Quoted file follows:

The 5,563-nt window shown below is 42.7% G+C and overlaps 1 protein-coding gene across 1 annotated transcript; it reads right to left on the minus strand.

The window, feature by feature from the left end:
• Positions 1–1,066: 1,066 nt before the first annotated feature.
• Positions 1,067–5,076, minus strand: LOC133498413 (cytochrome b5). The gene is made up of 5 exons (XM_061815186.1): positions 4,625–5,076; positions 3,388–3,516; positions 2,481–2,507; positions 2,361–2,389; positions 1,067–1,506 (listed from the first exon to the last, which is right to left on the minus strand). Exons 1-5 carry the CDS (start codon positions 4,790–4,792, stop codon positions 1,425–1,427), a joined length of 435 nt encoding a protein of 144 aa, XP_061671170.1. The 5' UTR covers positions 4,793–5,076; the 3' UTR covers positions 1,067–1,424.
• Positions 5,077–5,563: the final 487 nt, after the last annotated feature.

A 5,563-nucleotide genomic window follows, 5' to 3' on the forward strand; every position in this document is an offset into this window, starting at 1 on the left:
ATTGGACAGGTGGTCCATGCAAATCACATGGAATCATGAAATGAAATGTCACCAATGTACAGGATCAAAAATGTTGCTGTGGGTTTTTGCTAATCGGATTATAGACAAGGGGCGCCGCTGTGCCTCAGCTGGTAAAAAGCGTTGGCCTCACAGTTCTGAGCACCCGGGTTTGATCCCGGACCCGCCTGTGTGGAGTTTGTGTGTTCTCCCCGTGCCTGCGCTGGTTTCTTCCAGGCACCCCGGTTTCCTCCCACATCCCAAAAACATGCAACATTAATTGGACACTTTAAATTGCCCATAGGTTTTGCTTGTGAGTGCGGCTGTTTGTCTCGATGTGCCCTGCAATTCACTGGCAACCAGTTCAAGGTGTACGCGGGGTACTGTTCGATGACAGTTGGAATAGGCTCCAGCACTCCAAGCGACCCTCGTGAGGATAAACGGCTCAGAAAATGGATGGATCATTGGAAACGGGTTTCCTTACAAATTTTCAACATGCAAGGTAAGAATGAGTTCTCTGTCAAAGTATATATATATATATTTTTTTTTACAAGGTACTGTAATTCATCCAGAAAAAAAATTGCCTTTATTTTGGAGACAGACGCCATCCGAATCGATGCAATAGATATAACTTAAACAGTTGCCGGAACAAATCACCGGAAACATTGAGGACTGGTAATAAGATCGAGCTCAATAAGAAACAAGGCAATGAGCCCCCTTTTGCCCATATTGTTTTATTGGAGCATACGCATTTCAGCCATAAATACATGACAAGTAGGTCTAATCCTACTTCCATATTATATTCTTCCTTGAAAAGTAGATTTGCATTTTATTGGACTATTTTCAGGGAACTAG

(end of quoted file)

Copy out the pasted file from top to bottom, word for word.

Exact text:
The 5,563-nt window shown below is 42.7% G+C and overlaps 1 protein-coding gene across 1 annotated transcript; it reads right to left on the minus strand.

The window, feature by feature from the left end:
• Positions 1–1,066: 1,066 nt before the first annotated feature.
• Positions 1,067–5,076, minus strand: LOC133498413 (cytochrome b5). The gene is made up of 5 exons (XM_061815186.1): positions 4,625–5,076; positions 3,388–3,516; positions 2,481–2,507; positions 2,361–2,389; positions 1,067–1,506 (listed from the first exon to the last, which is right to left on the minus strand). Exons 1-5 carry the CDS (start codon positions 4,790–4,792, stop codon positions 1,425–1,427), a joined length of 435 nt encoding a protein of 144 aa, XP_061671170.1. The 5' UTR covers positions 4,793–5,076; the 3' UTR covers positions 1,067–1,424.
• Positions 5,077–5,563: the final 487 nt, after the last annotated feature.

A 5,563-nucleotide genomic window follows, 5' to 3' on the forward strand; every position in this document is an offset into this window, starting at 1 on the left:
ATTGGACAGGTGGTCCATGCAAATCACATGGAATCATGAAATGAAATGTCACCAATGTACAGGATCAAAAATGTTGCTGTGGGTTTTTGCTAATCGGATTATAGACAAGGGGCGCCGCTGTGCCTCAGCTGGTAAAAAGCGTTGGCCTCACAGTTCTGAGCACCCGGGTTTGATCCCGGACCCGCCTGTGTGGAGTTTGTGTGTTCTCCCCGTGCCTGCGCTGGTTTCTTCCAGGCACCCCGGTTTCCTCCCACATCCCAAAAACATGCAACATTAATTGGACACTTTAAATTGCCCATAGGTTTTGCTTGTGAGTGCGGCTGTTTGTCTCGATGTGCCCTGCAATTCACTGGCAACCAGTTCAAGGTGTACGCGGGGTACTGTTCGATGACAGTTGGAATAGGCTCCAGCACTCCAAGCGACCCTCGTGAGGATAAACGGCTCAGAAAATGGATGGATCATTGGAAACGGGTTTCCTTACAAATTTTCAACATGCAAGGTAAGAATGAGTTCTCTGTCAAAGTATATATATATATATTTTTTTTTACAAGGTACTGTAATTCATCCAGAAAAAAAATTGCCTTTATTTTGGAGACAGACGCCATCCGAATCGATGCAATAGATATAACTTAAACAGTTGCCGGAACAAATCACCGGAAACATTGAGGACTGGTAATAAGATCGAGCTCAATAAGAAACAAGGCAATGAGCCCCCTTTTGCCCATATTGTTTTATTGGAGCATACGCATTTCAGCCATAAATACATGACAAGTAGGTCTAATCCTACTTCCATATTATATTCTTCCTTGAAAAGTAGATTTGCATTTTATTGGACTATTTTCAGGGAACTAG